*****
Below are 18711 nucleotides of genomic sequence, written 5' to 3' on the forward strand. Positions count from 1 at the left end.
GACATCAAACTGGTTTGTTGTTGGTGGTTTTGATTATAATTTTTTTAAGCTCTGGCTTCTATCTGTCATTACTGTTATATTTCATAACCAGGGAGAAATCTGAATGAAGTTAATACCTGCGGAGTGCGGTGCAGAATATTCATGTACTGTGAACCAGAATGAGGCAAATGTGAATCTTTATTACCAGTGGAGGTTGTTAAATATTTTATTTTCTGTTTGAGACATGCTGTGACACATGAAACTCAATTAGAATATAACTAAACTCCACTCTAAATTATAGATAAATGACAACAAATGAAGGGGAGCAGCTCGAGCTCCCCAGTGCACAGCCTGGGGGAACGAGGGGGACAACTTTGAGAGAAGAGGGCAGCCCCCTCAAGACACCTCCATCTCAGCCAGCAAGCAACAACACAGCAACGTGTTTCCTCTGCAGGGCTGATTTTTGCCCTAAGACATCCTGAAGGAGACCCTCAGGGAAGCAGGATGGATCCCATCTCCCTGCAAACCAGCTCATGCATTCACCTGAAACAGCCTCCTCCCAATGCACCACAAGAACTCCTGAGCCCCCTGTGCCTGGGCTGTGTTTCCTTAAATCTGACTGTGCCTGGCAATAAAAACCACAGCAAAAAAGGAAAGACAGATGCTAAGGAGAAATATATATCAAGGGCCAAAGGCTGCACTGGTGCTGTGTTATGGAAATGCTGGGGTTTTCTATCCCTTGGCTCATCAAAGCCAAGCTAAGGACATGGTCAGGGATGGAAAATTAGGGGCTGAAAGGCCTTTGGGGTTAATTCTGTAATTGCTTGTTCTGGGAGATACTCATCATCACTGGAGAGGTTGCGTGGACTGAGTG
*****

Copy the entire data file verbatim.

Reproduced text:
Below are 18711 nucleotides of genomic sequence, written 5' to 3' on the forward strand. Positions count from 1 at the left end.
GACATCAAACTGGTTTGTTGTTGGTGGTTTTGATTATAATTTTTTTAAGCTCTGGCTTCTATCTGTCATTACTGTTATATTTCATAACCAGGGAGAAATCTGAATGAAGTTAATACCTGCGGAGTGCGGTGCAGAATATTCATGTACTGTGAACCAGAATGAGGCAAATGTGAATCTTTATTACCAGTGGAGGTTGTTAAATATTTTATTTTCTGTTTGAGACATGCTGTGACACATGAAACTCAATTAGAATATAACTAAACTCCACTCTAAATTATAGATAAATGACAACAAATGAAGGGGAGCAGCTCGAGCTCCCCAGTGCACAGCCTGGGGGAACGAGGGGGACAACTTTGAGAGAAGAGGGCAGCCCCCTCAAGACACCTCCATCTCAGCCAGCAAGCAACAACACAGCAACGTGTTTCCTCTGCAGGGCTGATTTTTGCCCTAAGACATCCTGAAGGAGACCCTCAGGGAAGCAGGATGGATCCCATCTCCCTGCAAACCAGCTCATGCATTCACCTGAAACAGCCTCCTCCCAATGCACCACAAGAACTCCTGAGCCCCCTGTGCCTGGGCTGTGTTTCCTTAAATCTGACTGTGCCTGGCAATAAAAACCACAGCAAAAAAGGAAAGACAGATGCTAAGGAGAAATATATATCAAGGGCCAAAGGCTGCACTGGTGCTGTGTTATGGAAATGCTGGGGTTTTCTATCCCTTGGCTCATCAAAGCCAAGCTAAGGACATGGTCAGGGATGGAAAATTAGGGGCTGAAAGGCCTTTGGGGTTAATTCTGTAATTGCTTGTTCTGGGAGATACTCATCATCACTGGAGAGGTTGCGTGGACTGAGTG